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Experts shine spotlight on domestic violence in diverse communities

Experts shine spotlight on domestic violence in diverse communities

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A group paints a mural denouncing anti-Asian hate in Atlanta, Georgia, after a shooting there left eight dead, including six wo
A group paints a mural denouncing anti-Asian hate in Atlanta, Georgia, after a shooting there left eight dead, including six women of Asian descent.
(Photo by Megan Varner/Getty Images)

Experts and advocates working to combat domestic violence say policymakers, law enforcement and members of the media all need to be better at listening to survivors, particularly those from diverse communities and backgrounds.

When Black women or girls — who are disproportionately at risk of being killed by an intimate partner — report domestic violence, law enforcement or service providers often don’t believe them, said Karma Cottman, executive director of Ujima, Inc.: The National Center on Violence Against Women in the Black Community. 

“A lot of the times that’s because of the stereotypes people have of Black women,” Cottman said last week during the 2021 Domestic Violence Symposium hosted by the Center for Health Journalism via Zoom. “When officers show up to the scene, they tend to think that Black women are the aggressor or should be much less aggressive.”

These stereotypes can have deadly consequences, Cottman said, pointing to the case of Ma’Khia Bryant, a 16-year-old girl recently shot to death by an officer in Columbus, Ohio, mere moments after police arrived at the scene.

Cottman said that just as young Black men are often racially stereotyped as violent, young Black women are perceived as strong and aggressive, “so we’re not afforded the same protection.”

Programs and services to help domestic violence survivors have been funded and built with a specific type of victim in mind — a middle-class, white woman fleeing her husband, said Michelle Levander, founding director of the Center for Health Journalism, as she introduced the panel featuring Cottman. But that model represents an outdated vision of who domestic violence survivors are and how to best serve them.

Cottman was joined by Grace Huang, director of policy at the Asian Pacific Institute on Gender-Based Violence, and Pablo Espinoza, co-executive director of Community United Against Violence, to talk about their perspectives working with Black, Asian and LGBTQ domestic violence survivors. The panel was moderated by Marketplace reporter Jasmine Garsd.

Most systems, including law enforcement, in the U.S. are racist and biased, Cottman said. As communities begin rethinking how public safety systems should look, those conversations must be led by survivors of violence, she added. Culturally specific organizations can play a critical role in making those voices heard, she added.

“We’re the ones who are going to know what the realities are and what survivors need,” Cottman said.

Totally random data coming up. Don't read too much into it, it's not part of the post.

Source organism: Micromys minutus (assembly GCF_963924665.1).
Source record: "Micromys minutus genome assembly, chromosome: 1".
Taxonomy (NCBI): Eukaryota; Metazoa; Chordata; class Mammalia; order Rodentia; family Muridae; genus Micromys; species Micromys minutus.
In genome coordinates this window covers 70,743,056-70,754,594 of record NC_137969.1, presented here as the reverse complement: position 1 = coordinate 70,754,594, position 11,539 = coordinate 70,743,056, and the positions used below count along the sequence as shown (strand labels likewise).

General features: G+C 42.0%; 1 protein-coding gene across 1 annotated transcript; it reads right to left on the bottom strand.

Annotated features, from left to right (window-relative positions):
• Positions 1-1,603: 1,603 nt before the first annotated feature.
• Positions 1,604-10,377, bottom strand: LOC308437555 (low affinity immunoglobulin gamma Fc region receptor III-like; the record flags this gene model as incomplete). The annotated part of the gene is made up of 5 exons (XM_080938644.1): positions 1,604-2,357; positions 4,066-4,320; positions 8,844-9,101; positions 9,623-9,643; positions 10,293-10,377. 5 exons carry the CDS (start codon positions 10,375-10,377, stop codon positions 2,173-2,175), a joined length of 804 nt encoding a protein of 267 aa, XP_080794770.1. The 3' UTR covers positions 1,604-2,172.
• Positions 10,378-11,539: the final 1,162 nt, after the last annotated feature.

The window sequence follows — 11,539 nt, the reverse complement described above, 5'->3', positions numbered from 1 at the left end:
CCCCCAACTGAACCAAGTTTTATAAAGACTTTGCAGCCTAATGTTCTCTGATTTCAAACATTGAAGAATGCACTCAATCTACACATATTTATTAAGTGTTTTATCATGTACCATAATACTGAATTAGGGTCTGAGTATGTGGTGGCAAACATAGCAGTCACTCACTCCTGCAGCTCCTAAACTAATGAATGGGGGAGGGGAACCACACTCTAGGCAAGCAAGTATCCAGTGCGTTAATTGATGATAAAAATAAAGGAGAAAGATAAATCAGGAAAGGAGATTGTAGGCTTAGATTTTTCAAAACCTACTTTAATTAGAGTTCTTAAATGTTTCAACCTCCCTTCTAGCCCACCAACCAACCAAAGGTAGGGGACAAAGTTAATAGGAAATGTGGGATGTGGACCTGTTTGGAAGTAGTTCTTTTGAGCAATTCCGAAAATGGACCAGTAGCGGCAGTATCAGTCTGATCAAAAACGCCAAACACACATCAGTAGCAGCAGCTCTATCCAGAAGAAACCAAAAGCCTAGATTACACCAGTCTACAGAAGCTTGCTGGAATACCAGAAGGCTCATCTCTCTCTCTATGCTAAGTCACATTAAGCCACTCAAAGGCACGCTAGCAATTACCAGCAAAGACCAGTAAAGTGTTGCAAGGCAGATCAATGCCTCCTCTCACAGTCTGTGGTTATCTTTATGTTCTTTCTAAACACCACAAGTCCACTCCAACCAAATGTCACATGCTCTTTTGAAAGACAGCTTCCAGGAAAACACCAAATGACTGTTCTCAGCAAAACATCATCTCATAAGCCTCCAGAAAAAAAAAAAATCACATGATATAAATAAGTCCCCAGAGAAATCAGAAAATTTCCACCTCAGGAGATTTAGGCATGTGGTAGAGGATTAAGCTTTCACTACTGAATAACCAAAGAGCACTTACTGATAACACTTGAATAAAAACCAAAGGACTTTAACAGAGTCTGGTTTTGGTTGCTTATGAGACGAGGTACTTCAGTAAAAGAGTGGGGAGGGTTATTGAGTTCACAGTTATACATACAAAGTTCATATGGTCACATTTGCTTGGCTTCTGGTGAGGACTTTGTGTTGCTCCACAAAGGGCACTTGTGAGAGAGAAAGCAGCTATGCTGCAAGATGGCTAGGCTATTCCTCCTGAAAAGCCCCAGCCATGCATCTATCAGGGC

Huang said the Violence Against Women Reauthorization Act of 2021, currently being considered by Congress, is vital to increasing services for domestic violence survivors, particularly of those from diverse backgrounds. Among many other provisions, the bill passed by the House would expand funding for culturally specific organizations.

Huang pointed to the racial stereotypes surrounding Asian American women that came on display when a gunman targeted massage parlors and spas in the Atlanta area earlier this year, killing eight people, including six Asian women. Some media reports described the Asian victims as “sex workers” without evidence, Huang said, which reinforced racist stereotypes of Asian women as “sex objects” or “exotic.” 

“All of those images are ones that we find extremely dehumanizing and really complicate, for those of us in the victim advocacy community, the ability of addressing safety for survivors of domestic and sexual violence,” Huang said.

Perpetrators of domestic violence may take advantage of racism and racial stereotypes to exert control over their victims, she said. Abusers may also manipulate victims through their immigration status and language capacity, Huang said.

Since domestic violence survivors “are the experts in their own experience,” Espinoza said, it’s important for them to determine what services would help or hurt. For example, some of the survivors his San Francisco-based organization serves are sex workers and do not want to be pushed to file police reports. Others, however, might want to interact with law enforcement.

He has seen survivors sharing their experiences at press conferences on what it is like to be a victim of domestic violence and be arrested by immigration authorities for being undocumented. He’s seen them provide testimony at police commissions against giving every officer a Taser.

The COVID-19 pandemic has changed the way Community United Against Violence works with LGBTQ domestic violence victims, Espinoza said.

Survivors have suffered from financial hardship and feelings of loneliness and isolation, as businesses have laid workers off and shut down. For some victims, buying groceries or paying cell phone bills might take priority over dealing with domestic violence, Espinoza said.

“What the pandemic has done… is put a magnifying glass on all of the hardships and social conditions that are really compounding the violence that can happen to folks sometimes on a daily basis,” he said. “We work with folks who are experiencing domestic violence, but within the weaving of their lives (they) are experiencing hate, violence and street harassment on a daily basis.”

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